AMPHIBIAWEB
Arthroleptis langeri
family: Arthroleptidae
 
Species Description: Roedel M-O Doumbia J Johnson AT Hillers A 2009. A new small Arthroleptis (Amphibia: Anura: Arthroleptidae) from the Liberian part of Mount Nimba, West Africa. Zootaxa 2302: 19-30.
Conservation Status (definitions)
IUCN (Red List) Status
CITES No CITES Listing
Other International Status None
National Status None
Regional Status None

 

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Description
The holotype, a subadult male, measures 16.2 mm SVL. This species can be distinguished from congeners by the combination of color pattern, completely smooth skin (except for the vertebral raphe), rounded canthal region, and more slender body shape (Rödel et al. 2009).

Smooth dorsal and ventral skin. The back has a fine vertebral skin raphe. Body shape is oval, slender and slightly elongated. Large eyes. Short snout which is rounded in dorsal view and almost spatulate in lateral view. Indistinct and rounded canthus rostralis with a slightly concave loreal region. Tympanum is small and indistinct. Males can be distinguished from females by a slightly longer third finger. No digital or inguinal spines are present. Fingers and toes lack webbing. The tips of both the fingers and toes are slightly expanded, but they do not form discs. Fingers have small round or ovoid subarticular tubercles. Hand has large and ovoid palmar and thenar tubercles. Foot lacks a tarsal tubercle, but have a slender and elongated internal metatarsal tubercle (no outer metatarsal tubercle was visible, but the specimen's feet were reported to be slightly dried) (Rodel et al. 2009).

In life, the dorsum is reddish brown, with a black interorbital marking on the head, posterior to which is a small black U-shape surrounding a gray spot, then two black comma-shaped marks, then followed by a black-bordered crown-shaped marking just below the scapular region, and a small black marking in the middle of the dorsum. Snout and upper eyelids are gray with black and brown mottling. Blackish loreal region. Mandible is blackish. Upper arms are reddish brown, with a darker base at the arm insertion, while the lower arms are nearly black except for lighter blotches on the elbow and near the hand. The ventral surfaces of the upper arms are dark brown. Hands and feet are gray. Upper legs are reddish brown with a single dark transverse bar and several irregular blackish spots; lower legs also have a single dark transverse bar but a reddish spot on the most distal third of the leg. The ventral surfaces of the upper legs are whitish and the ventral surfaces of the lower legs are dark brown. Flanks are blackish, with a dark pattern interrupted by a reddish brown stripe that runs from behind the scapular crown marking to the groin. Anterior to the groin area, there are more dark markings and inguinal bands. Throat is dark brown. Belly is gray. Reddish iris. (Rödel et al. 2009).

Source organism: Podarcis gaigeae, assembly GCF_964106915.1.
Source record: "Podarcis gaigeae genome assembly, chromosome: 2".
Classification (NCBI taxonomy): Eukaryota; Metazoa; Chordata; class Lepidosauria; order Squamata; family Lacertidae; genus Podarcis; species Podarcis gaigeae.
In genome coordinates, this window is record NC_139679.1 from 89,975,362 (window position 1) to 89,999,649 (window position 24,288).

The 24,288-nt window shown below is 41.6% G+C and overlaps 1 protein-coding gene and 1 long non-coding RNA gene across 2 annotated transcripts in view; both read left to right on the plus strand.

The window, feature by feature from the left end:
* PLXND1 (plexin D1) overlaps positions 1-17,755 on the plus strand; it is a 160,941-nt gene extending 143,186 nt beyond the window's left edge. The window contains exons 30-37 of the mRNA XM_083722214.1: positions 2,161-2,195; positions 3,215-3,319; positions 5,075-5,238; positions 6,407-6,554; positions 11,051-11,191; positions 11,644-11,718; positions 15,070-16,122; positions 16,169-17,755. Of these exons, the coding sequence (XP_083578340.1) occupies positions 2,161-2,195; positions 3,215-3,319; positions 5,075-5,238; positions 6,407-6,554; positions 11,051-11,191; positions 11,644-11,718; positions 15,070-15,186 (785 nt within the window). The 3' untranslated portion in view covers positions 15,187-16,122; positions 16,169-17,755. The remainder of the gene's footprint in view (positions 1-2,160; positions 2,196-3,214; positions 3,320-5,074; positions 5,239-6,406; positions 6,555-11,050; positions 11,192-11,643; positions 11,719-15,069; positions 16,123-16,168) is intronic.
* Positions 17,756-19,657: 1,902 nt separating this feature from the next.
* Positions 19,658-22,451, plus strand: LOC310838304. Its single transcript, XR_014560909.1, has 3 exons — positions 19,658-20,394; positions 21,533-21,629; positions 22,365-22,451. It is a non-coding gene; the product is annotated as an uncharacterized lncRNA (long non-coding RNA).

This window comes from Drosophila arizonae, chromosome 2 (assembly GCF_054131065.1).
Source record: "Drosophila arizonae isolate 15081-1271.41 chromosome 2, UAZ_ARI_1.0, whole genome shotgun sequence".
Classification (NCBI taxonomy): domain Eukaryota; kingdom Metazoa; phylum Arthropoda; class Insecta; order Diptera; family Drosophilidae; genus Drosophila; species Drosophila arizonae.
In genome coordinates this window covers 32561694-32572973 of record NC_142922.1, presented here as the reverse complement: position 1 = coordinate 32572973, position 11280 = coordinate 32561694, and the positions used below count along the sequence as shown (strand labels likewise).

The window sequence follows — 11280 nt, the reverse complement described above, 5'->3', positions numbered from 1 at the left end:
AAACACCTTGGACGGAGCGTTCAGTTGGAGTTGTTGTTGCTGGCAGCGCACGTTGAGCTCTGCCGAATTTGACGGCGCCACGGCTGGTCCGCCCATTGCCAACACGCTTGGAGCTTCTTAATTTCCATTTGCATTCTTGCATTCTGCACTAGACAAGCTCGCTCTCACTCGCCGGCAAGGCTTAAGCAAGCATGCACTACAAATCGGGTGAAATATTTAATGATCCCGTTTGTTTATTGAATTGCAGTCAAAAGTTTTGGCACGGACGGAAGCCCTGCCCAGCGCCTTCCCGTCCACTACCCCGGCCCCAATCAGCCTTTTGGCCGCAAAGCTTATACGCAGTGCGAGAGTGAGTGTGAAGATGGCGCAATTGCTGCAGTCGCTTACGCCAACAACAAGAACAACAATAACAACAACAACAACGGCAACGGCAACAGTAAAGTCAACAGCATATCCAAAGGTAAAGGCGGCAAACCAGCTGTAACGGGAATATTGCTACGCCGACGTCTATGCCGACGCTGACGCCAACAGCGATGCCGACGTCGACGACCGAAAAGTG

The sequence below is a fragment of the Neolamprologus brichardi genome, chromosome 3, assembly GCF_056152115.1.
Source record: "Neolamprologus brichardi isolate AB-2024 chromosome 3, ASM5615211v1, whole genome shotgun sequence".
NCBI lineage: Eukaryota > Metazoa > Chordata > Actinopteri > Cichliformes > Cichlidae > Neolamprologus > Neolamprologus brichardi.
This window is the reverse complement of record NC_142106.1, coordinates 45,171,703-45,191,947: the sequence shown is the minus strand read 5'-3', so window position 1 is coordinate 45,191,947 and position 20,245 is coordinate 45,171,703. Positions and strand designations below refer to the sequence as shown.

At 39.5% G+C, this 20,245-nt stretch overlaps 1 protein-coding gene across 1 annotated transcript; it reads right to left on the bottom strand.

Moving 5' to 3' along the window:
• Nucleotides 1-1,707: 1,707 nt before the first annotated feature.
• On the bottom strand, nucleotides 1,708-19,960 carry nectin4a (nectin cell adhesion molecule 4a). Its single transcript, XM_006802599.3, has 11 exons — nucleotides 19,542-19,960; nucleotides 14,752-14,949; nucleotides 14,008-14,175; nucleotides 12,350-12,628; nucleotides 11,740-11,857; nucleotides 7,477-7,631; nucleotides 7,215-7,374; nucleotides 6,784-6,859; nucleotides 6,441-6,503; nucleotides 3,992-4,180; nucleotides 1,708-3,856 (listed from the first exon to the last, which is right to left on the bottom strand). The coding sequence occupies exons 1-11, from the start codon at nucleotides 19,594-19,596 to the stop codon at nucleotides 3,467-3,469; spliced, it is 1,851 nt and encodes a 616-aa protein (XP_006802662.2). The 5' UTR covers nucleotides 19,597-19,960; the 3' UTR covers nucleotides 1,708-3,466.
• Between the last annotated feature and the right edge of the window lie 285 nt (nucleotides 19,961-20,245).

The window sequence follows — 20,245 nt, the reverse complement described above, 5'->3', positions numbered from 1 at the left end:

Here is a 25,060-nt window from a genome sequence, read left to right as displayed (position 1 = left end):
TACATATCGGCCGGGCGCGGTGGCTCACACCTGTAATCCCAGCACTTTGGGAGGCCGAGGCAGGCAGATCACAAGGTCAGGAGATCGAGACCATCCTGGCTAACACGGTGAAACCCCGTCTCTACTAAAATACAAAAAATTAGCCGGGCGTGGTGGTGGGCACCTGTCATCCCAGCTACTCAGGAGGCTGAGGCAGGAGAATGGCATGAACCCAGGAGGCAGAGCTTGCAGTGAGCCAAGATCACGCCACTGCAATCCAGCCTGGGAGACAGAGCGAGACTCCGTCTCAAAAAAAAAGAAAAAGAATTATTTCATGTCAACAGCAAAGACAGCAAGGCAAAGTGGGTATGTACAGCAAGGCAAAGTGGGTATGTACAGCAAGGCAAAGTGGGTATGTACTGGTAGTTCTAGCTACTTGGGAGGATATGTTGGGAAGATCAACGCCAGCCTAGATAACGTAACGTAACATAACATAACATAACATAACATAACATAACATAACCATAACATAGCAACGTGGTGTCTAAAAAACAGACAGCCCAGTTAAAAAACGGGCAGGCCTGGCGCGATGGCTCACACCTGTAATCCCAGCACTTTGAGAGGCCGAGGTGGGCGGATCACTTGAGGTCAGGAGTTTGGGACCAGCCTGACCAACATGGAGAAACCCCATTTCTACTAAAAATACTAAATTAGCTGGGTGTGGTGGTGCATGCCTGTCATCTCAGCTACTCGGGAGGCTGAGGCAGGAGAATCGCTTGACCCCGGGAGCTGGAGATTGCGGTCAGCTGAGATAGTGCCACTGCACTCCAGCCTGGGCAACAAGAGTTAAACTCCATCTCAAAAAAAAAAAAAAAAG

In preservative, the color appears a faded grayish brown, but the pattern is still distinguishable (Rödel et al. 2009).

Distribution and Habitat

Country distribution from AmphibiaWeb's database: Liberia

 

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The type location is at the south-eastern tip of the Mount Nimba range, Liberia at 567 m ASL. This species is expected to be found in nearby forests in Liberia as well as forests in Guinea and Côte d’Ivoire. The holotype was collected in primary forest with an almost completely closed canopy. At the time of the collection it was dry season, and the specimen was found within a nearly dry river bed. A minimal amount of water was flowing over rocks and creating small puddles (Rödel et al. 2009).

Life History, Abundance, Activity, and Special Behaviors
The holotype was active when it was found, shortly after mid-day. Stomach contents included three to four specimens of different tiny ant or termite species (determined by the different shape of mandibles and thoracic parts present) (Rödel et al. 2009).

Trends and Threats
Only a single specimen is known, so it is not possible to assess population trends. This species is currently considered Data Deficient.

Comments
The species is named after Detlev Langer, who worked as a technical assistant in the herpetological section of the Museum für Naturkunde, Berlin (Rödel et al. 2009).

The report of yet another new amphibian species from Mount Nimba, one of the most intensively herpetologically surveyed areas in West Africa, underscores how much work still remains to fully assess West African amphibian taxa. Mount Nimba has the highest diversity of amphibians known (67 species) in West Africa (Rödel et al. 2009).

References

Rodel, M., Doumbia, J., Johnson, A.T. and Hillers, A. (2009). ''A new small Arthroleptis (Amphibia: Anura: Arthroleptidae) from the Liberian part of Mount Nimba, West Africa.'' Zootaxa, 2302, 19-30.



Written by Stephanie Ung (stephanieung AT berkeley.edu), UC Berkeley
First submitted 2009-12-03
Edited by Kellie Whittaker (2009-12-03)

Species Account Citation: AmphibiaWeb 2009 Arthroleptis langeri <http://amphibiaweb.org/species/7399> University of California, Berkeley, CA, USA. Accessed Oct 17, 2017.



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Citation: AmphibiaWeb. 2017. <http://amphibiaweb.org> University of California, Berkeley, CA, USA. Accessed 17 Oct 2017.

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